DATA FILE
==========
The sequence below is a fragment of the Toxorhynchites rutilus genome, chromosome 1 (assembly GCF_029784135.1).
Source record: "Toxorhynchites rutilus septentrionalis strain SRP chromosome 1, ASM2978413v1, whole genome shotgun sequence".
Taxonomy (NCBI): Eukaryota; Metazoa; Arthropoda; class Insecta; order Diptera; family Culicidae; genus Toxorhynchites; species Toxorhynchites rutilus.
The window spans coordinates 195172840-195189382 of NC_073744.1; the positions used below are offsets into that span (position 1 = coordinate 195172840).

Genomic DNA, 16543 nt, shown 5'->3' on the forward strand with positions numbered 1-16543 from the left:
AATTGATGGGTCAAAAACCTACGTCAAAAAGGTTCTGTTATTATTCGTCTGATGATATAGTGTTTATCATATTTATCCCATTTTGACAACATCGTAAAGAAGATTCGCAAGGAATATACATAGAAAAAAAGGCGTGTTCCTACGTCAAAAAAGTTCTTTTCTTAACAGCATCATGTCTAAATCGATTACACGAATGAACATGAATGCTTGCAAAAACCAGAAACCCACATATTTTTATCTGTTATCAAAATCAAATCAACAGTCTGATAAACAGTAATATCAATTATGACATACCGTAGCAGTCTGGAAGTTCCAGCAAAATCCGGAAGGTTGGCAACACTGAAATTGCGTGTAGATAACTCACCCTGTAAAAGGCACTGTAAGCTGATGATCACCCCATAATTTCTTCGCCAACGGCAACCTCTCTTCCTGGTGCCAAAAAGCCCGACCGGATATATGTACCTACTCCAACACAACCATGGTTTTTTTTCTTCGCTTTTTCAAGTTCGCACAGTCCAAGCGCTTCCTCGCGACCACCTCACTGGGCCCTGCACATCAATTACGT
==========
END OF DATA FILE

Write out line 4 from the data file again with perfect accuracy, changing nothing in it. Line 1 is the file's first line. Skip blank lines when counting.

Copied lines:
The window spans coordinates 195172840-195189382 of NC_073744.1; the positions used below are offsets into that span (position 1 = coordinate 195172840).